In my current practice I am not allowed to meet with drug representatives. If they are promoting a product they are instructed to arrange an appointment with pharmacy or the Consultant whose speciality they believe their product to be best targeted towards. If accepting favours in any way shape or form from the pharmaceutical industry compromises the individual nurse prescriber’s own morals, values or beliefs, then they must be clear as to where their interests lie. Reference to the recommendations that are set out in the Code of Professional conduct should provide clear direction.
The pharmaceutical industry insists that the provision of information to doctors and nurses is not intended to influence prescribing behaviour but intended to educate. Unfortunately such marketing efforts can be biased, inaccurate and intended to portray the target product in a favourable light. ( Cruddas and Gannon 2009). Research in this area does appear to be focused on medical concerns, but in terms of the extant literature four studies stand out as being relevant in this context:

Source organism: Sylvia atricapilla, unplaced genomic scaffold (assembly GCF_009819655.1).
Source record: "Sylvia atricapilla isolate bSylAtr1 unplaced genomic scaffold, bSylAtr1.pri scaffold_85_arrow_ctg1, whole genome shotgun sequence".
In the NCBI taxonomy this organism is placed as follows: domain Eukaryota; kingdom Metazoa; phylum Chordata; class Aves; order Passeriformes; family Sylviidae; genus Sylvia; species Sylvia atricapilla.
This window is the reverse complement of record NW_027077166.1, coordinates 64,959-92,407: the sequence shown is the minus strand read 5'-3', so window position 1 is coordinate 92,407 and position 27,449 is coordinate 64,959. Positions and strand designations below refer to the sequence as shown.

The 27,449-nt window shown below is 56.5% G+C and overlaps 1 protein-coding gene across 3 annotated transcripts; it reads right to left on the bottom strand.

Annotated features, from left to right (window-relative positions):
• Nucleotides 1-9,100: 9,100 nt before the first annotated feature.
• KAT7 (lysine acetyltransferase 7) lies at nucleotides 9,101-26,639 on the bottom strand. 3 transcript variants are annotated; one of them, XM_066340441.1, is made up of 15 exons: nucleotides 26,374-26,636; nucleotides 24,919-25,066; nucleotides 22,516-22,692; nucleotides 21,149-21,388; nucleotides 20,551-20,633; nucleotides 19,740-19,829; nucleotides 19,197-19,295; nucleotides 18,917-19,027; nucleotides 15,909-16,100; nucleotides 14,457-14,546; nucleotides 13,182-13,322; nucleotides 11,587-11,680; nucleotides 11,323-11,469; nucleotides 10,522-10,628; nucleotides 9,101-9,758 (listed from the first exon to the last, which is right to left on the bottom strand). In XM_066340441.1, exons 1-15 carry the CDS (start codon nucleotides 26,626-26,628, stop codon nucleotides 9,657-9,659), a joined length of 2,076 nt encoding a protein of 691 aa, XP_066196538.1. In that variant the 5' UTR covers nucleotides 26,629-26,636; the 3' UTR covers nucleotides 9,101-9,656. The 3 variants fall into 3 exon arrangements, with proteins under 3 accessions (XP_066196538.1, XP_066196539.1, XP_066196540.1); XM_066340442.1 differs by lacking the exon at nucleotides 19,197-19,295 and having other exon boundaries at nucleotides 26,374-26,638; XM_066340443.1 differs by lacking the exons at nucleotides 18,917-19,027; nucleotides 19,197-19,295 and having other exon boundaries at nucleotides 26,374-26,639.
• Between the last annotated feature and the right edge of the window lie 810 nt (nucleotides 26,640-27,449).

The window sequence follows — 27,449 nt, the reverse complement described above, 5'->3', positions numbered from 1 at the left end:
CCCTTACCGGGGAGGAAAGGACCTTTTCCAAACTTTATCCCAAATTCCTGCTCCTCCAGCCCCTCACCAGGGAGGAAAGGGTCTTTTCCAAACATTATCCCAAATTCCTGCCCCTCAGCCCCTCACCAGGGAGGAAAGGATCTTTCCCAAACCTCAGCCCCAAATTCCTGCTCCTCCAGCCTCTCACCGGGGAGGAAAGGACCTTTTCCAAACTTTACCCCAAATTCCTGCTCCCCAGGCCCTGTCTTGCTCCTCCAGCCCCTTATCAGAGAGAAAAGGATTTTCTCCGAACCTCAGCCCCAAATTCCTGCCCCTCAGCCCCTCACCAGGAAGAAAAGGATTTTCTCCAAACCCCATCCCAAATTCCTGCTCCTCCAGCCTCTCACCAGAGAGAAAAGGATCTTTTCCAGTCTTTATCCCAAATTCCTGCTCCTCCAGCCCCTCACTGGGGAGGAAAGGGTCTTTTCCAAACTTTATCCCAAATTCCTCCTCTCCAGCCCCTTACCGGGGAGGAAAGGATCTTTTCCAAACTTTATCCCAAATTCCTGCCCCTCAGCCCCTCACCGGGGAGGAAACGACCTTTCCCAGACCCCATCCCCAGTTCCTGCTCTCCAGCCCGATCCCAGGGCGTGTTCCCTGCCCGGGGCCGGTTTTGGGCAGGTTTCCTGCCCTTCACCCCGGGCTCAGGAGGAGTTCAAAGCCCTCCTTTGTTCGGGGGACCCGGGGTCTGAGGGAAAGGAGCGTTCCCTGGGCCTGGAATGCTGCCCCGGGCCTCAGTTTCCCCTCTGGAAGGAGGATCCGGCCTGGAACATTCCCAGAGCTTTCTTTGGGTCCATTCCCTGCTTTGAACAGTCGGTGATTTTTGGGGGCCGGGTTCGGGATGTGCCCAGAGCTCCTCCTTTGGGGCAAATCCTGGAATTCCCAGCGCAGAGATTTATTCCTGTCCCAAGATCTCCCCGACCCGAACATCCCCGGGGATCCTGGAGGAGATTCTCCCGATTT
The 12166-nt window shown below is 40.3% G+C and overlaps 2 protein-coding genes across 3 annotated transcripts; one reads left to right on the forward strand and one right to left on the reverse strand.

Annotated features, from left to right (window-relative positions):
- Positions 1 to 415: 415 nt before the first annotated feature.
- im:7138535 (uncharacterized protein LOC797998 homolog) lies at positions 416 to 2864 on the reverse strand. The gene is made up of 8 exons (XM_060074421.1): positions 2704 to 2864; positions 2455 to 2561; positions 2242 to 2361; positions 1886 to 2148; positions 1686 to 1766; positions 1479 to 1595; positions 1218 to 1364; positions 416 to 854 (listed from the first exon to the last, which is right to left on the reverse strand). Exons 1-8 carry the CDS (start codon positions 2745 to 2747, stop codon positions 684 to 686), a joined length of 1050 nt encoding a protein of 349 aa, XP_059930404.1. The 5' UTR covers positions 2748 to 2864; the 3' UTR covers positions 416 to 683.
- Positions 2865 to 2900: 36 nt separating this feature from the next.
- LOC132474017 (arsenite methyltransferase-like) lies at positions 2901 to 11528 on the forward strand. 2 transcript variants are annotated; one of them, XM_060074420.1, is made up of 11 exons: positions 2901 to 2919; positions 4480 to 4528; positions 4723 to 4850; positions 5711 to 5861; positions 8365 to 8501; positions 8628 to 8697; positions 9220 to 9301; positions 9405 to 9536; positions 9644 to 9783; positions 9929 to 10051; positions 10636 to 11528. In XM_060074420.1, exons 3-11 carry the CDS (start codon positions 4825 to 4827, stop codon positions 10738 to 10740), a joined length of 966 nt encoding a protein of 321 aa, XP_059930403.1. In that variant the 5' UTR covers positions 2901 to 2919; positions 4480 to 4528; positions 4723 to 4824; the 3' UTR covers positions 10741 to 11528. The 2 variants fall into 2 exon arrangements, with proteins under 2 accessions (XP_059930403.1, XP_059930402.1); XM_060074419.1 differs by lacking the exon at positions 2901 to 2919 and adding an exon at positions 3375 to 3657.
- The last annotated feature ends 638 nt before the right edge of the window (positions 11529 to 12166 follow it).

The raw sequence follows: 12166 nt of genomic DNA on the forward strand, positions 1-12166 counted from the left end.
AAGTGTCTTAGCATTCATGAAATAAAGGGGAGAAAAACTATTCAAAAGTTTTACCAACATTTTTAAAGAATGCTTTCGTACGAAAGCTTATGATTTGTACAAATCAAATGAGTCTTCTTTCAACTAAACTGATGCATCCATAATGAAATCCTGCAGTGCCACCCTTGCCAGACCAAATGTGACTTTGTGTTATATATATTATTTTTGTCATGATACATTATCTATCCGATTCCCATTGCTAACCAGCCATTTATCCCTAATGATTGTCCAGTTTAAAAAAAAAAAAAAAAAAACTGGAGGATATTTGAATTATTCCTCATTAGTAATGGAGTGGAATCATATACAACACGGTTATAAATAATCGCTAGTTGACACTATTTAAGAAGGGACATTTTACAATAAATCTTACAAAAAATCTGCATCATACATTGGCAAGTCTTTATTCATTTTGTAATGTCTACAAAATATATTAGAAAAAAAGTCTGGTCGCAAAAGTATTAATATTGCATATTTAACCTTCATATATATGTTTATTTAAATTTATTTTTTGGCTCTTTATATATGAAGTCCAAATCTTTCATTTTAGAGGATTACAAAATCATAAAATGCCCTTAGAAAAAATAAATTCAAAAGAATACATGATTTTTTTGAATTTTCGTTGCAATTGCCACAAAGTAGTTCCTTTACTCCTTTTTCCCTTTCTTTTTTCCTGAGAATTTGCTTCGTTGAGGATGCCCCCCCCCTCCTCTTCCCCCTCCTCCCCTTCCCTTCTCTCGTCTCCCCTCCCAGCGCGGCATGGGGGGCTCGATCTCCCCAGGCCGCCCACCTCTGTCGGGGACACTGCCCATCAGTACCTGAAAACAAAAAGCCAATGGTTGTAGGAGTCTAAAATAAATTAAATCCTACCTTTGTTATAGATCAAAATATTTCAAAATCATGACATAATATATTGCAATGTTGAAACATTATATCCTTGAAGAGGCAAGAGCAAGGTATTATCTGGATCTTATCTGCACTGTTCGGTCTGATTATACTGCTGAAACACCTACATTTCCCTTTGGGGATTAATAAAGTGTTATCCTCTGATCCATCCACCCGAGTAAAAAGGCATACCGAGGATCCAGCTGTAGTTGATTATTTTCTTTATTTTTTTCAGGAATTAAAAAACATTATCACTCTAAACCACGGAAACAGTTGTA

•An Argentinian study concluded that 46% of refernecse given in literature distributed by industry representatives did not concur with the claims made in the companys lioterature. (Meija and Avalor 2001)
•In the United States, two articles examined how doctors and drug companies are ‘twisted together like tha snake and staff’, and claimed that approximately 90% od doctors see drug representatives and receive gifts and attend events which highlight the sponsors drug. (Moynihan 2003a; 2003b) •A German study found that 94% of the information in brochures for doctors had no basis in scientific eveidence. (Tuffs 2004) •A Spanish study revealed that 44.5% of the information provided by pharmaceutical representatives to GP’s is factually erroneous and is biased toward their own product. (Rivera et al 2005)